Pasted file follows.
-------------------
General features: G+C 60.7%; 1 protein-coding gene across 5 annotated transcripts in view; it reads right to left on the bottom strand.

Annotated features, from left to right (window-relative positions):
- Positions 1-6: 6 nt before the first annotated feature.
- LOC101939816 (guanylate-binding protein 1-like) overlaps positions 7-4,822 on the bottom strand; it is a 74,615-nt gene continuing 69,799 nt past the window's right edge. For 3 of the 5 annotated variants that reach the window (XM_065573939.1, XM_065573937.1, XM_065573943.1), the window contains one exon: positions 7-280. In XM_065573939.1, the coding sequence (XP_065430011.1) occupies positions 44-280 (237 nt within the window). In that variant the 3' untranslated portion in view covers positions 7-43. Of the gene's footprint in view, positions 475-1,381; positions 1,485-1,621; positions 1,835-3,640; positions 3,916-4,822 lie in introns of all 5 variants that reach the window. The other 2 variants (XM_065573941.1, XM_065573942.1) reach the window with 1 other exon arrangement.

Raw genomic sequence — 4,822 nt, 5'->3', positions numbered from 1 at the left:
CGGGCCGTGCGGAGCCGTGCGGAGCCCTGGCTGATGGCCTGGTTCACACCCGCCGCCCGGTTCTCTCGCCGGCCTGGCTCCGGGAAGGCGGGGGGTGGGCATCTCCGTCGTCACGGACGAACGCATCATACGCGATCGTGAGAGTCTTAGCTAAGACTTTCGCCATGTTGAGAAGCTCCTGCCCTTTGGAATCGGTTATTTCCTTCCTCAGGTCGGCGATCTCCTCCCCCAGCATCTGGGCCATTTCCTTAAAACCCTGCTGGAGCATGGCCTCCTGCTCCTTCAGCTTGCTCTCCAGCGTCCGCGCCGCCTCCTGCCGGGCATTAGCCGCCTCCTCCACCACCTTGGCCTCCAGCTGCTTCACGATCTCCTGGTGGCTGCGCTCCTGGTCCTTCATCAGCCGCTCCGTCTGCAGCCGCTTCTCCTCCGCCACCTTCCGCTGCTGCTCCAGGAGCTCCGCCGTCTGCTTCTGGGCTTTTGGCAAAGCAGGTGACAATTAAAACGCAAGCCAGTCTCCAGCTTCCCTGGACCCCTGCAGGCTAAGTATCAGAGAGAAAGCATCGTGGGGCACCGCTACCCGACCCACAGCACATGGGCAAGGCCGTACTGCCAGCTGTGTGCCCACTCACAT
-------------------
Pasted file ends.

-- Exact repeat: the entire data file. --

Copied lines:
General features: G+C 60.7%; 1 protein-coding gene across 5 annotated transcripts in view; it reads right to left on the bottom strand.

Annotated features, from left to right (window-relative positions):
- Positions 1-6: 6 nt before the first annotated feature.
- LOC101939816 (guanylate-binding protein 1-like) overlaps positions 7-4,822 on the bottom strand; it is a 74,615-nt gene continuing 69,799 nt past the window's right edge. For 3 of the 5 annotated variants that reach the window (XM_065573939.1, XM_065573937.1, XM_065573943.1), the window contains one exon: positions 7-280. In XM_065573939.1, the coding sequence (XP_065430011.1) occupies positions 44-280 (237 nt within the window). In that variant the 3' untranslated portion in view covers positions 7-43. Of the gene's footprint in view, positions 475-1,381; positions 1,485-1,621; positions 1,835-3,640; positions 3,916-4,822 lie in introns of all 5 variants that reach the window. The other 2 variants (XM_065573941.1, XM_065573942.1) reach the window with 1 other exon arrangement.

Raw genomic sequence — 4,822 nt, 5'->3', positions numbered from 1 at the left:
CGGGCCGTGCGGAGCCGTGCGGAGCCCTGGCTGATGGCCTGGTTCACACCCGCCGCCCGGTTCTCTCGCCGGCCTGGCTCCGGGAAGGCGGGGGGTGGGCATCTCCGTCGTCACGGACGAACGCATCATACGCGATCGTGAGAGTCTTAGCTAAGACTTTCGCCATGTTGAGAAGCTCCTGCCCTTTGGAATCGGTTATTTCCTTCCTCAGGTCGGCGATCTCCTCCCCCAGCATCTGGGCCATTTCCTTAAAACCCTGCTGGAGCATGGCCTCCTGCTCCTTCAGCTTGCTCTCCAGCGTCCGCGCCGCCTCCTGCCGGGCATTAGCCGCCTCCTCCACCACCTTGGCCTCCAGCTGCTTCACGATCTCCTGGTGGCTGCGCTCCTGGTCCTTCATCAGCCGCTCCGTCTGCAGCCGCTTCTCCTCCGCCACCTTCCGCTGCTGCTCCAGGAGCTCCGCCGTCTGCTTCTGGGCTTTTGGCAAAGCAGGTGACAATTAAAACGCAAGCCAGTCTCCAGCTTCCCTGGACCCCTGCAGGCTAAGTATCAGAGAGAAAGCATCGTGGGGCACCGCTACCCGACCCACAGCACATGGGCAAGGCCGTACTGCCAGCTGTGTGCCCACTCACAT